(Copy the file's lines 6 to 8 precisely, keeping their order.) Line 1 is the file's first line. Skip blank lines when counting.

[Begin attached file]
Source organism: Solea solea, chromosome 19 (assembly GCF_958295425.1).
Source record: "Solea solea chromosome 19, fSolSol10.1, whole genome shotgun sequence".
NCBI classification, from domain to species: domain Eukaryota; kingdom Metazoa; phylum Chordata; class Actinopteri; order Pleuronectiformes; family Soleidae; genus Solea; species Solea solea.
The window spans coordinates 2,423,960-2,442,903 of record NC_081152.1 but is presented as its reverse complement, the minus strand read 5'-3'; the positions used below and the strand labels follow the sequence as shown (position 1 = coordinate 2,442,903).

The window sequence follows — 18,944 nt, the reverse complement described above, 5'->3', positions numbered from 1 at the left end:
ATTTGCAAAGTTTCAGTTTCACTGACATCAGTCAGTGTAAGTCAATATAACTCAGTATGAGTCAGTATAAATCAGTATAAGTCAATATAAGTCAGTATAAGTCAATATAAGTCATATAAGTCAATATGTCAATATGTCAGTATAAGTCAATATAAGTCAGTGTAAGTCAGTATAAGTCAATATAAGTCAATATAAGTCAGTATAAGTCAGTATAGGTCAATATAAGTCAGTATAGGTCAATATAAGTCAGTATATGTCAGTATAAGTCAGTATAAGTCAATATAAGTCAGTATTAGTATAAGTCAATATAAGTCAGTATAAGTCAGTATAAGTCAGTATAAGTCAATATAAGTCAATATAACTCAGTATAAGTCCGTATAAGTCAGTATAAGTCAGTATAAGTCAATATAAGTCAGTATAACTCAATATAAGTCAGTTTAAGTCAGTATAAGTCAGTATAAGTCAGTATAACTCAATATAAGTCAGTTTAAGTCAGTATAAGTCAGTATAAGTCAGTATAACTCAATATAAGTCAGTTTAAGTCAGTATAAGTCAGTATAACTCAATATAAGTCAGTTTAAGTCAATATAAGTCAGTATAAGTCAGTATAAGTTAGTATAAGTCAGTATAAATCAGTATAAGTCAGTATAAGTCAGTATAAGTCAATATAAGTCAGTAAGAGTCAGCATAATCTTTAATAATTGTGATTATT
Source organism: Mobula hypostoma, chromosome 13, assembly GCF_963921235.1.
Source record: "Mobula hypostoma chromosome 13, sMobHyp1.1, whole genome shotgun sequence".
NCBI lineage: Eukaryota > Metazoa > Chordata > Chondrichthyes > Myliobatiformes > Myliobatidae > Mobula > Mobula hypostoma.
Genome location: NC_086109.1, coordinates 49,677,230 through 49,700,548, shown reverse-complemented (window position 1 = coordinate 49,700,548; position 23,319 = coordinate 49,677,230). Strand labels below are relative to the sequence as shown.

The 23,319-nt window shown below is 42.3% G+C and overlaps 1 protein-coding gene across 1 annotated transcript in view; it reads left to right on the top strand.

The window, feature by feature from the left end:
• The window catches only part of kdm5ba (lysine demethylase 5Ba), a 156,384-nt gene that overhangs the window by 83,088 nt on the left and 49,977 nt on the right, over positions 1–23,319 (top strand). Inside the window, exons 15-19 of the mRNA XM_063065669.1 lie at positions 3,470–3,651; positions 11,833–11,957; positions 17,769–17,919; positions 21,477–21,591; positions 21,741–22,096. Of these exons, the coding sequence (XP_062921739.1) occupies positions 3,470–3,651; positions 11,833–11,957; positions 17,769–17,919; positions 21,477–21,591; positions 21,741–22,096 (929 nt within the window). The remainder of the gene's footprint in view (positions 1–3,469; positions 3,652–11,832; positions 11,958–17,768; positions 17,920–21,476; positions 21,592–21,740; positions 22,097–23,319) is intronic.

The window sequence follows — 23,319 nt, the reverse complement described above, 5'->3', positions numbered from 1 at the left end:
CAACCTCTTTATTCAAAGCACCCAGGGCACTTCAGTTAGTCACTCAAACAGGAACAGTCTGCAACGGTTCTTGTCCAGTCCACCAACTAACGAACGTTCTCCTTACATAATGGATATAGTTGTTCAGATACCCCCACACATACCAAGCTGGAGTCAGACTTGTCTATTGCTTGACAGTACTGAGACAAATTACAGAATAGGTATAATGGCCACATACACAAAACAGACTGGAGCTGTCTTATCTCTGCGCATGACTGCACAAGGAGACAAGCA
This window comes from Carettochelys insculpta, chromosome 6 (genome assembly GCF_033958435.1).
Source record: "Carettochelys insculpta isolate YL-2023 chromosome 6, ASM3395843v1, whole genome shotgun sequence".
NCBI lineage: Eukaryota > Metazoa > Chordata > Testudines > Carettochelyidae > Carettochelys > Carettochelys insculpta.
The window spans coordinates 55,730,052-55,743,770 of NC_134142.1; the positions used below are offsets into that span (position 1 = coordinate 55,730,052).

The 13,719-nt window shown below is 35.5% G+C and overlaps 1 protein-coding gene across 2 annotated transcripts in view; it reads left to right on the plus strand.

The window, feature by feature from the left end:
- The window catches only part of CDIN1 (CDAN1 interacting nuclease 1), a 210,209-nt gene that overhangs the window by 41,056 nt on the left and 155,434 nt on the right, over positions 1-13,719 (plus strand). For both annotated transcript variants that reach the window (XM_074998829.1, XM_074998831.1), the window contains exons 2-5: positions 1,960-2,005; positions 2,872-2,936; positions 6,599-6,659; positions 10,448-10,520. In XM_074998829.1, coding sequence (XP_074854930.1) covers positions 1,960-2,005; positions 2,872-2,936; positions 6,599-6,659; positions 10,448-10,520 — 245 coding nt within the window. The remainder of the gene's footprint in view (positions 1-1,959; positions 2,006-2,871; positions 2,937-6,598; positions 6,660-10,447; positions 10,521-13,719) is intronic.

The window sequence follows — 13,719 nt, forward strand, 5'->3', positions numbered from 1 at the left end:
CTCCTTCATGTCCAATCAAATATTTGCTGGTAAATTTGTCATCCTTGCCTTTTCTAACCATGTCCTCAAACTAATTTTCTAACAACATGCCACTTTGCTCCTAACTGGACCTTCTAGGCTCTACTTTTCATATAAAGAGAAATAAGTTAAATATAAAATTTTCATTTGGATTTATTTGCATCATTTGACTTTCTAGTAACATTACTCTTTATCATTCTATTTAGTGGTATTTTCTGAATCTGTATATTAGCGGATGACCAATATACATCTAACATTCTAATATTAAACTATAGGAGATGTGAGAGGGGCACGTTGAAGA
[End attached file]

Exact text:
ATTTGCAAAGTTTCAGTTTCACTGACATCAGTCAGTGTAAGTCAATATAACTCAGTATGAGTCAGTATAAATCAGTATAAGTCAATATAAGTCAGTATAAGTCAATATAAGTCATATAAGTCAATATGTCAATATGTCAGTATAAGTCAATATAAGTCAGTGTAAGTCAGTATAAGTCAATATAAGTCAATATAAGTCAGTATAAGTCAGTATAGGTCAATATAAGTCAGTATAGGTCAATATAAGTCAGTATATGTCAGTATAAGTCAGTATAAGTCAATATAAGTCAGTATTAGTATAAGTCAATATAAGTCAGTATAAGTCAGTATAAGTCAGTATAAGTCAATATAAGTCAATATAACTCAGTATAAGTCCGTATAAGTCAGTATAAGTCAGTATAAGTCAATATAAGTCAGTATAACTCAATATAAGTCAGTTTAAGTCAGTATAAGTCAGTATAAGTCAGTATAACTCAATATAAGTCAGTTTAAGTCAGTATAAGTCAGTATAAGTCAGTATAACTCAATATAAGTCAGTTTAAGTCAGTATAAGTCAGTATAACTCAATATAAGTCAGTTTAAGTCAATATAAGTCAGTATAAGTCAGTATAAGTTAGTATAAGTCAGTATAAATCAGTATAAGTCAGTATAAGTCAGTATAAGTCAATATAAGTCAGTAAGAGTCAGCATAATCTTTAATAATTGTGATTATT
Source organism: Mobula hypostoma, chromosome 13, assembly GCF_963921235.1.
Source record: "Mobula hypostoma chromosome 13, sMobHyp1.1, whole genome shotgun sequence".